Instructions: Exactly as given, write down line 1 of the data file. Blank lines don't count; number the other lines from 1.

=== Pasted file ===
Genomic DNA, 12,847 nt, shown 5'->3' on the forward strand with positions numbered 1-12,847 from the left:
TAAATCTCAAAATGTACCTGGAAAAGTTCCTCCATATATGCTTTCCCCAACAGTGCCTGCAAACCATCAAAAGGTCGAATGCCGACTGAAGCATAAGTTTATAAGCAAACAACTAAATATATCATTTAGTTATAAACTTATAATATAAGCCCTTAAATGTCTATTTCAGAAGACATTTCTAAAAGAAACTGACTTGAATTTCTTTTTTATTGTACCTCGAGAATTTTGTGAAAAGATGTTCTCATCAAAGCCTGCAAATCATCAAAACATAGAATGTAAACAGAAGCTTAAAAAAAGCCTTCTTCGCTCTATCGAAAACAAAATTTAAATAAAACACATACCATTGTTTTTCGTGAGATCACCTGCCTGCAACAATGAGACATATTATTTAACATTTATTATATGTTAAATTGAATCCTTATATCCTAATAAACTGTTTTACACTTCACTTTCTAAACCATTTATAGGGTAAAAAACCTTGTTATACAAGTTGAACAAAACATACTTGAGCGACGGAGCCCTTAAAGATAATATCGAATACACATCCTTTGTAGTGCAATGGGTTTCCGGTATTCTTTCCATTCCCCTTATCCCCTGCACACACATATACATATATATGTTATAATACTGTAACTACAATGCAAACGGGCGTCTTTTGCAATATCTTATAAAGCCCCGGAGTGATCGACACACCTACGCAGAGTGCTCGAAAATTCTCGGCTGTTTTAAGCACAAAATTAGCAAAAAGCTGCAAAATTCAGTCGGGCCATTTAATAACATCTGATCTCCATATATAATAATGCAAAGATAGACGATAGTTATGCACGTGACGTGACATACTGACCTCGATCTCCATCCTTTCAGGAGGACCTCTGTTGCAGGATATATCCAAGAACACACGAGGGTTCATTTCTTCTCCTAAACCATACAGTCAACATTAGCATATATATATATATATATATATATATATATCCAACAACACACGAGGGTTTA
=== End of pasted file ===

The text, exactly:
Genomic DNA, 12,847 nt, shown 5'->3' on the forward strand with positions numbered 1-12,847 from the left: